I don’t like rats. I don’t like to see or talk or think about them. I don’t like to acknowledge they exist, even though I am doing just that when I see one on the subway platform and immediately turn around and walk the other way. I can find very few redeeming qualities about them.
But even I, a rat-phobic person, can admit that they have their uses. Mostly as scientific test subjects. Well, entirely as scientific test subjects. I heard about this particular “test” on Radio Lab, and then read about in How Children Succeed by Paul Tough (which I recommend picking up sometime). It pained me slightly to have to read about the mothering habits of rats, but I did it anyway, in the name of raising healthy, successful children.
So here’s the thing: rat mothers or “dams” lick and groom their little rat pups. Some dams do this more than other dams, and those that do it more tend to raise pups that are better adapted to handle the cruelty of the world.
This makes sense, right? If your mom hugs and kisses you when you’re a baby, you’ll be more emotionally healthy than someone who was neglected. However, there are a few other details that make this more interesting: 1. This licking and grooming actually changes the rat’s DNA. 2. This licking and grooming is most effective not when given all the time, but mostly after the rat pups had experienced some sort of stress.
The rat pups whose mothers were most attentive to them in times of stress were the most adaptable, successful rats.
The real-life application is fairly obvious: Our babies need us to hug and kiss and hold them. They need us to help them calm down after they’ve been through something stressful. They need to know we’ve got their backs and to have that impressed upon them at a very young age.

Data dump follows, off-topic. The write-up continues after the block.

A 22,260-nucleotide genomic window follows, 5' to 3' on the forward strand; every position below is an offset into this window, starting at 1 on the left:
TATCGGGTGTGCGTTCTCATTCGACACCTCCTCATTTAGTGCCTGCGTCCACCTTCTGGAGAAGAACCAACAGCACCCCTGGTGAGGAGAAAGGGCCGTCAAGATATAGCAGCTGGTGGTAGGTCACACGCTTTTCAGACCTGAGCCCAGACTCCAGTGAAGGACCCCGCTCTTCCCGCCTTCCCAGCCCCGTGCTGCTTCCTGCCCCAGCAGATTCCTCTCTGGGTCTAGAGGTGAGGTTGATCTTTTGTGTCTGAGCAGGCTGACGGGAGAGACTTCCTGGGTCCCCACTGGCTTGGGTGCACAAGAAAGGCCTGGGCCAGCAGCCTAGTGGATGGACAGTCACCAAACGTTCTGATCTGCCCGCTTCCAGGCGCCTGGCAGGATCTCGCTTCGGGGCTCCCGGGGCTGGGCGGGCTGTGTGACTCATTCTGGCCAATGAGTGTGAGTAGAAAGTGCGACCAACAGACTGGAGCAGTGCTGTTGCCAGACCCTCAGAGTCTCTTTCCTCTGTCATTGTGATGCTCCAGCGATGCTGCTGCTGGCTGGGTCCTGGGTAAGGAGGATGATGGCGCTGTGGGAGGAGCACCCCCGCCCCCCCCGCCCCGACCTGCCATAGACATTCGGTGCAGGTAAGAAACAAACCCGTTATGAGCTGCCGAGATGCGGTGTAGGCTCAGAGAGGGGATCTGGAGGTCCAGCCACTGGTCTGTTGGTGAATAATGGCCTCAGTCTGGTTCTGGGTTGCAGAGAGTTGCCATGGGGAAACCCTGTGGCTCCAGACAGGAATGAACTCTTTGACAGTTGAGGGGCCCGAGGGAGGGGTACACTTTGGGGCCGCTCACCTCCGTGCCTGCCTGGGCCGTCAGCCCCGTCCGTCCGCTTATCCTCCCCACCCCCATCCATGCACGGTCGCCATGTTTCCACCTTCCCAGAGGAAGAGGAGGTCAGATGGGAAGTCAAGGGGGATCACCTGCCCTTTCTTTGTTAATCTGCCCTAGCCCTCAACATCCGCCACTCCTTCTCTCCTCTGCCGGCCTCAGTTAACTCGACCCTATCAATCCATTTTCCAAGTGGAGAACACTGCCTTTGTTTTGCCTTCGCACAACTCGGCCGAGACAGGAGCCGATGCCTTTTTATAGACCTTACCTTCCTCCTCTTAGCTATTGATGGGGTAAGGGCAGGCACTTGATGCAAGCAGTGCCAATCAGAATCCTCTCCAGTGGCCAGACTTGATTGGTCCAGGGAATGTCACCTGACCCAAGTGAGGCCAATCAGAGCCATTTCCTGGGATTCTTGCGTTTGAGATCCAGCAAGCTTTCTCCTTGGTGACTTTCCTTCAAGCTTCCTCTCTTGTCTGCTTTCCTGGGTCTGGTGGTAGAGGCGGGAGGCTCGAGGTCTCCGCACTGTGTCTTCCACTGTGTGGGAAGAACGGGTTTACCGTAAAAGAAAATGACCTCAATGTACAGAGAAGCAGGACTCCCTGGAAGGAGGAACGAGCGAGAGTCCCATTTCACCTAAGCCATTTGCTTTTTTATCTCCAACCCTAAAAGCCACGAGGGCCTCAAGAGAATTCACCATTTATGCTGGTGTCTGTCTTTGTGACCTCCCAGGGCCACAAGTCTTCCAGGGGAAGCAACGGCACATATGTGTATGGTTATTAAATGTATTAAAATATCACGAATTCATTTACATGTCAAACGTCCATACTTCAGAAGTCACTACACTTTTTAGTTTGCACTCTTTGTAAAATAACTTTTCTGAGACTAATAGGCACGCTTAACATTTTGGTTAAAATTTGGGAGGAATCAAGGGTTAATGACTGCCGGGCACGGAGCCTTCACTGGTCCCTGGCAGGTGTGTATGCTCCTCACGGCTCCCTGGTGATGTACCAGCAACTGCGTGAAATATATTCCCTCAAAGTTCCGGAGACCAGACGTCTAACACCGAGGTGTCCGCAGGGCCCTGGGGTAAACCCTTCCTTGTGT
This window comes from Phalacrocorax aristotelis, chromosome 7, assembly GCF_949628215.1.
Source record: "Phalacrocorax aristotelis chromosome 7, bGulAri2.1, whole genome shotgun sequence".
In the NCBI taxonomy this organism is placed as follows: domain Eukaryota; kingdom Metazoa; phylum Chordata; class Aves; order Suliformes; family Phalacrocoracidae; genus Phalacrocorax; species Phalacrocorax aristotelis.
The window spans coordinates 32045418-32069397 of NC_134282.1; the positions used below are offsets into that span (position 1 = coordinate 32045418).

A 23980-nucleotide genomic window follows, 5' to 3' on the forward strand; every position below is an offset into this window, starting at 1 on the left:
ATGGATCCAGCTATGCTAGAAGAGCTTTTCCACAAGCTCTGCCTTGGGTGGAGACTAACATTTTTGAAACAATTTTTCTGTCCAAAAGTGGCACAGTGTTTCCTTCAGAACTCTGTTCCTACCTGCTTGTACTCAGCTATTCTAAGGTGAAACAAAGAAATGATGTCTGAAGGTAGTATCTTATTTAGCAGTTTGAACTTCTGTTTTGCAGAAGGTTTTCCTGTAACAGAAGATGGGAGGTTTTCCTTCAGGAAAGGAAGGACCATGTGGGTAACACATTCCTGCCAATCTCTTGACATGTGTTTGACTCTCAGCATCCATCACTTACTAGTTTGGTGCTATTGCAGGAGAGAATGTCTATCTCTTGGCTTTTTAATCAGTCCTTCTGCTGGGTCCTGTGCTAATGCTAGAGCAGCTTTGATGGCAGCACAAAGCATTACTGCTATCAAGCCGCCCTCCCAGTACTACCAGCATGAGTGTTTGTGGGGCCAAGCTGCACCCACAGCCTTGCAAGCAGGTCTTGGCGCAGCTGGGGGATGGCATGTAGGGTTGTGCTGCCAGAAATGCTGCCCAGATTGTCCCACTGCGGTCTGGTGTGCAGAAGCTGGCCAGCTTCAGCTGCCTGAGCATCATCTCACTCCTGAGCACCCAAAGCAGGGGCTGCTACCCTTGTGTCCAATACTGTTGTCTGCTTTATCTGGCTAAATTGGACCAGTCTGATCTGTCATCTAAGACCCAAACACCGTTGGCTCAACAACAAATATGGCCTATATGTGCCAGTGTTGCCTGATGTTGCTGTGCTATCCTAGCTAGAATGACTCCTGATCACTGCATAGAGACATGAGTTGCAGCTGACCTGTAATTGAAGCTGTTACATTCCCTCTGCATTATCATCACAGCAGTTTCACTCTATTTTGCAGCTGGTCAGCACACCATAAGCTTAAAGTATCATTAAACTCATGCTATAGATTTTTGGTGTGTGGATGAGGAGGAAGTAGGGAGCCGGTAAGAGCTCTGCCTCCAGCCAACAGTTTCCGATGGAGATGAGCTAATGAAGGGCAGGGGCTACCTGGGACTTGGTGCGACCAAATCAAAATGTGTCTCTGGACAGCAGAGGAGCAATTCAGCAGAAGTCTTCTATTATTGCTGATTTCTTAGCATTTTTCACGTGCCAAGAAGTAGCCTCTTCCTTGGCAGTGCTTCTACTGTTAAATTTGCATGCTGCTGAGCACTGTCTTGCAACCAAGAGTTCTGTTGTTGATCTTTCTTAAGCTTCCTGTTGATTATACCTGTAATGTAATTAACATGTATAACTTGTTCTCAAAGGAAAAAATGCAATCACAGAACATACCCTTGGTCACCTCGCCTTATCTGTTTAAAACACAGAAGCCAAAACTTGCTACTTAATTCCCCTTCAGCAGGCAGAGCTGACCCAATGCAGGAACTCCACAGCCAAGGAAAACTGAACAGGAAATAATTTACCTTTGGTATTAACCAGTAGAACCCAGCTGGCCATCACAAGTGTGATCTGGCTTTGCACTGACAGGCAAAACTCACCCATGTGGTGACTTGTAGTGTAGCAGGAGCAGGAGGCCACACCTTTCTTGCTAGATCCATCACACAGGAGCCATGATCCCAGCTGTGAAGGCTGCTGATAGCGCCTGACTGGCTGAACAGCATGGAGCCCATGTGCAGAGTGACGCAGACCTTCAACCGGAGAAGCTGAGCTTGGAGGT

But there are some other slightly tangential applications as well: the dams were not able to protect their pups from all the stresses they experienced in life. There were things that were beyond their control. The best they could do was lick and groom them afterward. And so it is with humans: we can’t protect our kids from everything. Nor should we. They need to learn to handle things, to fail, to get back up and move on. They need to learn to take risks, and they need to know that if they do take risks, it’s going to be fine. They can do it, they can get through it.
The ability to do that is one of the best predictors of success.
Micah and I really like this idea. It makes things a little easier. Sometimes we get caught up in wanting the best for our kids, in making sure they have as many opportunities as possible so that they can be successful. We wonder if we’re doing enough, if we’re giving them the best we’ve got, if they’ll have reason to blame us if they’re not “successful.”
But it turns out all we really need to do is clean their DNA if it ever gets dirty. Just hugs and kisses and support and love when they fall or fail or get stressed out. And if that’s all we do, we’re giving them a pretty good chance.